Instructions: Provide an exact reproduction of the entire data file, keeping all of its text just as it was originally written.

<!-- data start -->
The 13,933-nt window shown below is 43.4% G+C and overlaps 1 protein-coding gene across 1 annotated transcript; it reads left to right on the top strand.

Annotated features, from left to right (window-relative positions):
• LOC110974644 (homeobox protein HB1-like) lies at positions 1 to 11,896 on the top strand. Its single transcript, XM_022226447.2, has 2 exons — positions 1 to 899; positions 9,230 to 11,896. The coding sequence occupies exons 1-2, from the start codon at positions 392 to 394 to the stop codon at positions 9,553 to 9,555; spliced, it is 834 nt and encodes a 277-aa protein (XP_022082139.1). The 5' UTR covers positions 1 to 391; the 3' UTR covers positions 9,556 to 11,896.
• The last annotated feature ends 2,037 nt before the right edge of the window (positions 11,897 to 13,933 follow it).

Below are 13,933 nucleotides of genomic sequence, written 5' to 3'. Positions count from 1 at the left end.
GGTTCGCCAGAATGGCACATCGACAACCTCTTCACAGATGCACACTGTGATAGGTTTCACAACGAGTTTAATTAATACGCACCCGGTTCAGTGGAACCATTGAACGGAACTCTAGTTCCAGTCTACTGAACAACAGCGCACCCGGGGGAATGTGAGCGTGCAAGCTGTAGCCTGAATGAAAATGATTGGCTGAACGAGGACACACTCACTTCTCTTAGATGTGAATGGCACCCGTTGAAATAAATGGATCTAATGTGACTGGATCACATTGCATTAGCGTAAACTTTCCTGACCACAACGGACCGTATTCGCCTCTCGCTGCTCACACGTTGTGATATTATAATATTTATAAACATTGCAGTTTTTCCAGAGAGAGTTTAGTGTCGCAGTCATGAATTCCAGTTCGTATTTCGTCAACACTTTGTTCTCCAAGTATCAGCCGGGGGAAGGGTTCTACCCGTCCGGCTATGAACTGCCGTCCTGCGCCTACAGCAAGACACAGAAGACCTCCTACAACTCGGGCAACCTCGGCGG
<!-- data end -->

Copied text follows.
The 13,933-nt window shown below is 43.4% G+C and overlaps 1 protein-coding gene across 1 annotated transcript; it reads left to right on the top strand.

Annotated features, from left to right (window-relative positions):
• LOC110974644 (homeobox protein HB1-like) lies at positions 1 to 11,896 on the top strand. Its single transcript, XM_022226447.2, has 2 exons — positions 1 to 899; positions 9,230 to 11,896. The coding sequence occupies exons 1-2, from the start codon at positions 392 to 394 to the stop codon at positions 9,553 to 9,555; spliced, it is 834 nt and encodes a 277-aa protein (XP_022082139.1). The 5' UTR covers positions 1 to 391; the 3' UTR covers positions 9,556 to 11,896.
• The last annotated feature ends 2,037 nt before the right edge of the window (positions 11,897 to 13,933 follow it).

Below are 13,933 nucleotides of genomic sequence, written 5' to 3'. Positions count from 1 at the left end.
GGTTCGCCAGAATGGCACATCGACAACCTCTTCACAGATGCACACTGTGATAGGTTTCACAACGAGTTTAATTAATACGCACCCGGTTCAGTGGAACCATTGAACGGAACTCTAGTTCCAGTCTACTGAACAACAGCGCACCCGGGGGAATGTGAGCGTGCAAGCTGTAGCCTGAATGAAAATGATTGGCTGAACGAGGACACACTCACTTCTCTTAGATGTGAATGGCACCCGTTGAAATAAATGGATCTAATGTGACTGGATCACATTGCATTAGCGTAAACTTTCCTGACCACAACGGACCGTATTCGCCTCTCGCTGCTCACACGTTGTGATATTATAATATTTATAAACATTGCAGTTTTTCCAGAGAGAGTTTAGTGTCGCAGTCATGAATTCCAGTTCGTATTTCGTCAACACTTTGTTCTCCAAGTATCAGCCGGGGGAAGGGTTCTACCCGTCCGGCTATGAACTGCCGTCCTGCGCCTACAGCAAGACACAGAAGACCTCCTACAACTCGGGCAACCTCGGCGG